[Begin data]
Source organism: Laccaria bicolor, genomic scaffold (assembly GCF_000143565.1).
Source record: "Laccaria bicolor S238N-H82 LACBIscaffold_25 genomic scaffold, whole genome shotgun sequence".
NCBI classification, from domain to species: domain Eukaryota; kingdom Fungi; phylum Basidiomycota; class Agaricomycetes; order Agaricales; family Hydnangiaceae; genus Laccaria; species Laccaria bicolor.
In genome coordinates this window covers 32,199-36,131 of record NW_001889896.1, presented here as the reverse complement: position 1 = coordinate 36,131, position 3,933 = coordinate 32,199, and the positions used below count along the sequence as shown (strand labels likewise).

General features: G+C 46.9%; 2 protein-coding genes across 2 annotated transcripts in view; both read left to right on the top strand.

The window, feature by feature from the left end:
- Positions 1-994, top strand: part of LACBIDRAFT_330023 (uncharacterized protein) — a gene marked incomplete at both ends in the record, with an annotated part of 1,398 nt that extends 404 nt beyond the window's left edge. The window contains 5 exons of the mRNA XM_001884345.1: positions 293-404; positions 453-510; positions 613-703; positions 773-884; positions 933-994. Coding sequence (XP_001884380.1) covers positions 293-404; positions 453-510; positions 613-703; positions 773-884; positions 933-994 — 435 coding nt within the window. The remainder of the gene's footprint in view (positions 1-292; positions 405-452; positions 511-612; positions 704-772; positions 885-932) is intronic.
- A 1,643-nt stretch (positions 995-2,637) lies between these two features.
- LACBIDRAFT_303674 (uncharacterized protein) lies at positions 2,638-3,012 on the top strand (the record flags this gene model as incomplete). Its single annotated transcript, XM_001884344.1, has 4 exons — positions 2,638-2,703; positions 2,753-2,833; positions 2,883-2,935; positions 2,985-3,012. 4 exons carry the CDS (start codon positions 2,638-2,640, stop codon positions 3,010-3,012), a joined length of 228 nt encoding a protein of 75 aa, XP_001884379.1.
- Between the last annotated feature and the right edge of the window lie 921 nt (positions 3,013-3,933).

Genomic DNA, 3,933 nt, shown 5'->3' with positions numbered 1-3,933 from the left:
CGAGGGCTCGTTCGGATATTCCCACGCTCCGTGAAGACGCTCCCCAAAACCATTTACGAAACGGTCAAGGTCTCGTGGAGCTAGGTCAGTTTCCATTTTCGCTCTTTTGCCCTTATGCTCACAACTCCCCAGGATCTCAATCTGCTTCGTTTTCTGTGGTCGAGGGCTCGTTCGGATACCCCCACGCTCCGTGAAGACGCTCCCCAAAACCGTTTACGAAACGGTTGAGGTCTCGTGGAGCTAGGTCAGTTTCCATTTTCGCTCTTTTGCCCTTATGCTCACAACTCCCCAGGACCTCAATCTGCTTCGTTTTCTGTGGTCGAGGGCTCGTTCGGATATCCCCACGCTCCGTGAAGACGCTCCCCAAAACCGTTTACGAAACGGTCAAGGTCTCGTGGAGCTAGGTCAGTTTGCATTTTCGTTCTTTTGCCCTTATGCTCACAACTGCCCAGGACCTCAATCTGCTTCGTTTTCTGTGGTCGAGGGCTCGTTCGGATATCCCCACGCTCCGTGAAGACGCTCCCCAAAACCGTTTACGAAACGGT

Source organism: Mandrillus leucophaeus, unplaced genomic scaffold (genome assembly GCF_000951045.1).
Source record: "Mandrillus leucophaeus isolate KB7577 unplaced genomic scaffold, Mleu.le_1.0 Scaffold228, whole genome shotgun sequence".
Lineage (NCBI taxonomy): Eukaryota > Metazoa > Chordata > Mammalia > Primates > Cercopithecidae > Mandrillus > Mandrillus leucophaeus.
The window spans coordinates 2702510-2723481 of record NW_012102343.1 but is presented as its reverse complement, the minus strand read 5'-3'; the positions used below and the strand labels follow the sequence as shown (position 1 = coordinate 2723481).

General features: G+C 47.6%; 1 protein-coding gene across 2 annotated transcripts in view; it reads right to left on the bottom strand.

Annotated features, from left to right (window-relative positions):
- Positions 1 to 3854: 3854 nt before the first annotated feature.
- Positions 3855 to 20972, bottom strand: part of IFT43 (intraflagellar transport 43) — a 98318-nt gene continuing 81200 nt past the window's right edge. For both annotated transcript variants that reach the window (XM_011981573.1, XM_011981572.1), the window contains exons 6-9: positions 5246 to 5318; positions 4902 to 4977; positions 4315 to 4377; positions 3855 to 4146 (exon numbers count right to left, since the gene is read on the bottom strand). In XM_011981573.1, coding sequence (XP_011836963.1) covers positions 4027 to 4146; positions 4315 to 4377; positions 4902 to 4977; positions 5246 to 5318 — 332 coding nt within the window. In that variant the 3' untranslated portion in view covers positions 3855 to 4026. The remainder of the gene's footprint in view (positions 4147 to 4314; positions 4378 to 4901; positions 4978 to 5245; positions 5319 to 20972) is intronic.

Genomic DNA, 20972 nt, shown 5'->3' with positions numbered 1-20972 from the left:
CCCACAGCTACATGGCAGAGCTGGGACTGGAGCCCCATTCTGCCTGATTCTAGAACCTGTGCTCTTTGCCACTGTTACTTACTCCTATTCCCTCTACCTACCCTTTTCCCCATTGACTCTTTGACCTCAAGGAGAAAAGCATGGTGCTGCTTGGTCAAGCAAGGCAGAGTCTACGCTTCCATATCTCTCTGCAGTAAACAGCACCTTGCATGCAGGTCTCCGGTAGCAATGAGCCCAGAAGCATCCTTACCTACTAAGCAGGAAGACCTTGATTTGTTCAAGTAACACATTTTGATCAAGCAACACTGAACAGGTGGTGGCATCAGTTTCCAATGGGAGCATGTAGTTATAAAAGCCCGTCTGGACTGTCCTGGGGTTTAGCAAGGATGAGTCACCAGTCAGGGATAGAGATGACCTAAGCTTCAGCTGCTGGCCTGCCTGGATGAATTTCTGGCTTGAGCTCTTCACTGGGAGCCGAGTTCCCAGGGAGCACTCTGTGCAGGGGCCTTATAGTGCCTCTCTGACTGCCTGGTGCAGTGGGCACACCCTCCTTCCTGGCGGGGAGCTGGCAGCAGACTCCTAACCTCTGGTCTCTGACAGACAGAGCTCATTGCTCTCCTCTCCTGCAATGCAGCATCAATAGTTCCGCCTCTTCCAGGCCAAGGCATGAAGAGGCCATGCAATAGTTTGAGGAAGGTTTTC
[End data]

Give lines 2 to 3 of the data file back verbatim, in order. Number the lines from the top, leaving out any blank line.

Source record: "Laccaria bicolor S238N-H82 LACBIscaffold_25 genomic scaffold, whole genome shotgun sequence".
NCBI classification, from domain to species: domain Eukaryota; kingdom Fungi; phylum Basidiomycota; class Agaricomycetes; order Agaricales; family Hydnangiaceae; genus Laccaria; species Laccaria bicolor.